Cedric Savelli and Olympe Ricco opened Napoleon and Josephine restaurant last night after a hosting a friends and family night last week. Savelli is a world musician, while Ricco hails from a bountiful culinary pedigree, as his sister owns a five star Relais & Chateau in Calvi, Corsica while Ricco's parents own several restaurants in Balagnese. The two Corsicans partners hope to bring their native cuisine, which is rife with both Italian and French traditions, to Los Angeles with this first effort.
Napoleon and Josephine's room is charming and graceful, much like the historical portrayal of Josephine, the first Empress of France. There is a ceiling fresco, but also Martinelli signs and a "Napoleon NAPE" poster stylized in the vein of the Fairey's "HOPE". The decor is classic 11th arrondisement bistro, but not anachronistic.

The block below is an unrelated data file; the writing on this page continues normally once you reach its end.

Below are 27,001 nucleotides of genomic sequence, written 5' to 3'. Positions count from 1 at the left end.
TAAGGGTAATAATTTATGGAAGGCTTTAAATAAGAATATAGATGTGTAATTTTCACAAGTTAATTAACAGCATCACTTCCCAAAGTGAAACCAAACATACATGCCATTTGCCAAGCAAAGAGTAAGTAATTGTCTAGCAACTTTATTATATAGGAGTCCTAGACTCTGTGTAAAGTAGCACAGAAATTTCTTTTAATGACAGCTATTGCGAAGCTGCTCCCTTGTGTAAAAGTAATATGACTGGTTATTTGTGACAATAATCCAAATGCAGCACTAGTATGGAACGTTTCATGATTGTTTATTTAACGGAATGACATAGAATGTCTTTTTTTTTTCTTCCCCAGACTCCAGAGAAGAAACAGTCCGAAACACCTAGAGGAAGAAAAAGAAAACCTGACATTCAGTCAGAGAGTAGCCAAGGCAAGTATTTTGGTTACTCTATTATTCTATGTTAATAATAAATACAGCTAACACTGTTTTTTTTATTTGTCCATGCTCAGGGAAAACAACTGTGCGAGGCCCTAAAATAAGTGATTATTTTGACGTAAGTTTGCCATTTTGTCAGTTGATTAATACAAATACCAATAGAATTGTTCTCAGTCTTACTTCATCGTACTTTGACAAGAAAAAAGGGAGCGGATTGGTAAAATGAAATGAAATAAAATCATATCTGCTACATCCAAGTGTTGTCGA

The Frenchness of N&J's menu is unmistakable: commas instead decimals, classic script font, French, not English. The dishes, however, show the Italian culinary influence that is the foundation of Corsica's unique food. Think liver mousse, but also tagliolini parmiggiana. Most telling of all are items such as cannelloni aux brocciu cheese and stewed veal aux olives, two resoundingly Corsican dishes not found anywhere else in Los Angeles.
While the Roman Empire exploited Corsica's viticulture as a source of cheap wine, N&J is proud of its Corsican wine selection, much like the Corsicans are proud of their native son, Napoleon Buonaparte. Bottles of red and whites from Calvi, Figari, Sartene and Patrimonio, Corsica's first D.O.C., are on offer, though come prepared to drink, as only a moscato is available by the glass.
The Fairfax District restaurant is merely a block away from L'Assiette, and with Le Relais De l'Entrecôte opening next year a couple miles away, Melrose might become the Frenchiest street in all of Los Angeles by mid-2015.
Napoleon and Josephine
7212 Melrose Avenue
Los Angeles, CA(323) 424-7487